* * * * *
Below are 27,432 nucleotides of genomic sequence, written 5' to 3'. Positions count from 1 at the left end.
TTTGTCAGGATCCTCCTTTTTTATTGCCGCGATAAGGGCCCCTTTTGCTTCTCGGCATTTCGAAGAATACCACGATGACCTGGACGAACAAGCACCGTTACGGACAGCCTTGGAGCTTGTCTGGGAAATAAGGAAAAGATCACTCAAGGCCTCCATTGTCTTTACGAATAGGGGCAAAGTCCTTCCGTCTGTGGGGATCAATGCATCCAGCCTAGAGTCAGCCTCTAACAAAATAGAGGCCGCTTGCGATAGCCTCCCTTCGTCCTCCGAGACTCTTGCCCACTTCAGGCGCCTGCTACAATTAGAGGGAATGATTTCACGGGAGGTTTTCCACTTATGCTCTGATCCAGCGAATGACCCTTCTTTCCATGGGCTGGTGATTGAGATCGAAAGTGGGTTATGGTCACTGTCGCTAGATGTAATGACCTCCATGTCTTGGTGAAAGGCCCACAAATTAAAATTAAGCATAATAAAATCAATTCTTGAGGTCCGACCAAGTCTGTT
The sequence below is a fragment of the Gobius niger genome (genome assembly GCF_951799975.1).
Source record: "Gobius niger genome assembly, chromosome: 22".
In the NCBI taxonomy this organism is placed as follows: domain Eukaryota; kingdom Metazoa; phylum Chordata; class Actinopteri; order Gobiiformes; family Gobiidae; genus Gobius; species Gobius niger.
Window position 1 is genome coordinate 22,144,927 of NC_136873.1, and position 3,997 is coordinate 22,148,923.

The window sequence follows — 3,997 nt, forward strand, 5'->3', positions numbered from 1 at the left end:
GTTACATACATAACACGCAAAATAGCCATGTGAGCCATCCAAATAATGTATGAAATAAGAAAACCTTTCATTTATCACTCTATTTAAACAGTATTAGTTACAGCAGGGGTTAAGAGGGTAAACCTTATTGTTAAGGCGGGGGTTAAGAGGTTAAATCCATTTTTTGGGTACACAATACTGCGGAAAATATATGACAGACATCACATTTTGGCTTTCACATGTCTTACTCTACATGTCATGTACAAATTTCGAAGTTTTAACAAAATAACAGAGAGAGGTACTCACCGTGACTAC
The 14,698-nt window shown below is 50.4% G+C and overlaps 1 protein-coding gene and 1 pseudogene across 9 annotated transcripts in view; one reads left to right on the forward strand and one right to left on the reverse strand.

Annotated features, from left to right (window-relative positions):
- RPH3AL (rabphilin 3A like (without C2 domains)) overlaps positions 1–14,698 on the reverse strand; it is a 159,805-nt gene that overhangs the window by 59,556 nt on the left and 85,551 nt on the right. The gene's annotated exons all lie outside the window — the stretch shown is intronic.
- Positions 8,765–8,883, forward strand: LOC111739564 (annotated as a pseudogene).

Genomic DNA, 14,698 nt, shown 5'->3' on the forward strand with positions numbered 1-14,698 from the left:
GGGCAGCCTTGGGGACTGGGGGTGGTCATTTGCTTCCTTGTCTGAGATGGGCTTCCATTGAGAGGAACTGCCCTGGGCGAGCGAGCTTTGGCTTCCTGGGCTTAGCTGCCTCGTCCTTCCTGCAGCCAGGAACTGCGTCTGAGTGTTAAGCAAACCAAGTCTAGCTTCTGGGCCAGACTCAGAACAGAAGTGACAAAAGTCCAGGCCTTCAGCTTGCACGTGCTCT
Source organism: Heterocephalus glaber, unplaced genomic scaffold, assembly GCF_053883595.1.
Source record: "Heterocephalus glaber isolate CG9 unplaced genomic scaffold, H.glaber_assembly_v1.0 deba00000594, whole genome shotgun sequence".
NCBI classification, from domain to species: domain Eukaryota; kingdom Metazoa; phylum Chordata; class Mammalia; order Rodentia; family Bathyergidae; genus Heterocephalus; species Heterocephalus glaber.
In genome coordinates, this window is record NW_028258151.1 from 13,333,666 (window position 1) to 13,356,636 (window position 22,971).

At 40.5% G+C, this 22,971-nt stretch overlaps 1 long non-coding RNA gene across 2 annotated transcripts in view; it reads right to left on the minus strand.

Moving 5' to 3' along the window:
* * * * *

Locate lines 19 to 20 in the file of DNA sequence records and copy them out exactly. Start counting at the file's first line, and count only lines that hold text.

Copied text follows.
At 40.5% G+C, this 22,971-nt stretch overlaps 1 long non-coding RNA gene across 2 annotated transcripts in view; it reads right to left on the minus strand.

Moving 5' to 3' along the window: